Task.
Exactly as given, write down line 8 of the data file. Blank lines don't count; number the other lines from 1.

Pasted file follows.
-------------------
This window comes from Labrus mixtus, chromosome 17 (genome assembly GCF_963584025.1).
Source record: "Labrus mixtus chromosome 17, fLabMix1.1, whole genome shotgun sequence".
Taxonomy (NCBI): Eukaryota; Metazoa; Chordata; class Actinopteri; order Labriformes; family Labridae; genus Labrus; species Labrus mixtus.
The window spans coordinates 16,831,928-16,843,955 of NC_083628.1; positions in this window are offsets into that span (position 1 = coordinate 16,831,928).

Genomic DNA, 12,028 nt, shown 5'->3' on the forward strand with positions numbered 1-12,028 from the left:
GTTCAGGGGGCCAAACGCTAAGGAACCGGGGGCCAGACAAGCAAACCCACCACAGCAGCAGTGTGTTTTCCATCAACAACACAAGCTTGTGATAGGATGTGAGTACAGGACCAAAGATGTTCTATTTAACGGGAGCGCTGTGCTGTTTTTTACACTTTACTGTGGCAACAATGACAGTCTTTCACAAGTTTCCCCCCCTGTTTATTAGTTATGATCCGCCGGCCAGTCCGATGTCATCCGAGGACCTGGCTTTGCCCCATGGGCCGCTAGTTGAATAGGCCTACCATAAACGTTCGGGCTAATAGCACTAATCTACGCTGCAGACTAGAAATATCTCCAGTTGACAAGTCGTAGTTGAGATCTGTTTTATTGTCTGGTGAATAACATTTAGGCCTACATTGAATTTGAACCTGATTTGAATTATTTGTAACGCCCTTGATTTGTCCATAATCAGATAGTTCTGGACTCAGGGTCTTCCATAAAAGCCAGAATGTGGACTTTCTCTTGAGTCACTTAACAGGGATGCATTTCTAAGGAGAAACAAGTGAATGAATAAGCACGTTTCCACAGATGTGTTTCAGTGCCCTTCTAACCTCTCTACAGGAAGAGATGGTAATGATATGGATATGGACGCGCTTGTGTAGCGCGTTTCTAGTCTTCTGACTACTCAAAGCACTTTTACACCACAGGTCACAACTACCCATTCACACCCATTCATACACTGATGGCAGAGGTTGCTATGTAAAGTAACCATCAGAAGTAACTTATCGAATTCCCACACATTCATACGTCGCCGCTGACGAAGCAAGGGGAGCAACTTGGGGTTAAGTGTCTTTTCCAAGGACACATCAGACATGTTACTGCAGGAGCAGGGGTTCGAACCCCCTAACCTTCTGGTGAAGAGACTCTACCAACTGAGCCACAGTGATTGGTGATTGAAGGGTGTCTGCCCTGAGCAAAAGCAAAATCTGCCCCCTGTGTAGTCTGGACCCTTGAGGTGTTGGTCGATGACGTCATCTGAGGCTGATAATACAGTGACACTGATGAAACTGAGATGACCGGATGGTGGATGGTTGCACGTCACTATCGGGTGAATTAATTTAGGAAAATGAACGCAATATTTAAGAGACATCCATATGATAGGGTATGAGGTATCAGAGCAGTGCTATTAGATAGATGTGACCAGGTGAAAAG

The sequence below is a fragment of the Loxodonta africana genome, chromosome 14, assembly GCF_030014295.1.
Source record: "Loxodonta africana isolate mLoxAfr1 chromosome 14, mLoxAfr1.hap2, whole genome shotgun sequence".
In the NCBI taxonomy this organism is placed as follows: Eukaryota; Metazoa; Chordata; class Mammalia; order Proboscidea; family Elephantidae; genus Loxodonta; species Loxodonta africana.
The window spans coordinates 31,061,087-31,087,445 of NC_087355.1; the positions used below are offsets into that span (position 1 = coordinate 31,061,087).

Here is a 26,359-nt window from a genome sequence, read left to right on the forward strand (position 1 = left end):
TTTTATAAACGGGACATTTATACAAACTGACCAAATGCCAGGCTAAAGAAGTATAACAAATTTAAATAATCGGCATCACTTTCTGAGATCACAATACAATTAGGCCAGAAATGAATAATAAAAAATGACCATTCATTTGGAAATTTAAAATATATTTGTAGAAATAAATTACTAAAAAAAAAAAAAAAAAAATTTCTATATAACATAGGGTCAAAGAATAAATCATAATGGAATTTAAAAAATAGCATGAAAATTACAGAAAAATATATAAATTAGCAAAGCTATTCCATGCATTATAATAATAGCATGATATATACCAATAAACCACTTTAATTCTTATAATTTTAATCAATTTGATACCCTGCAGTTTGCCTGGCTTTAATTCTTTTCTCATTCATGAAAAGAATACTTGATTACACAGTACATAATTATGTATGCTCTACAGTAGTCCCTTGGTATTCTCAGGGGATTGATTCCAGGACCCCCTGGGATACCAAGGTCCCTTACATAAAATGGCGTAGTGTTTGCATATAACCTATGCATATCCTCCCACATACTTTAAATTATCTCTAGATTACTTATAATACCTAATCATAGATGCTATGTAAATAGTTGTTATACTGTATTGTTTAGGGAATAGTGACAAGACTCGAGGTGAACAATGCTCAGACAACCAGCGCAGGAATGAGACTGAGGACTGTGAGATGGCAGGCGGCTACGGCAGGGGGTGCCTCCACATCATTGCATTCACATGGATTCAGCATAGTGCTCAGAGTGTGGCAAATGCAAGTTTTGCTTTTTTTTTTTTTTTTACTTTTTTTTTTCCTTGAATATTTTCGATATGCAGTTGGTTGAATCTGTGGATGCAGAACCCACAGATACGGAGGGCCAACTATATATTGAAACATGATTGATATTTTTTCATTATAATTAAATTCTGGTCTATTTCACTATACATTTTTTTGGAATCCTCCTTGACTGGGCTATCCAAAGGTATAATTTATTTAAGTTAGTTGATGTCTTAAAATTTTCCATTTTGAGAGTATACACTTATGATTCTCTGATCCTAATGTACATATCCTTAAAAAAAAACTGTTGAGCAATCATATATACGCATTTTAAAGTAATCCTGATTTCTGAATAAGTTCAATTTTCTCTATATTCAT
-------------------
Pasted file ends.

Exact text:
Source record: "Loxodonta africana isolate mLoxAfr1 chromosome 14, mLoxAfr1.hap2, whole genome shotgun sequence".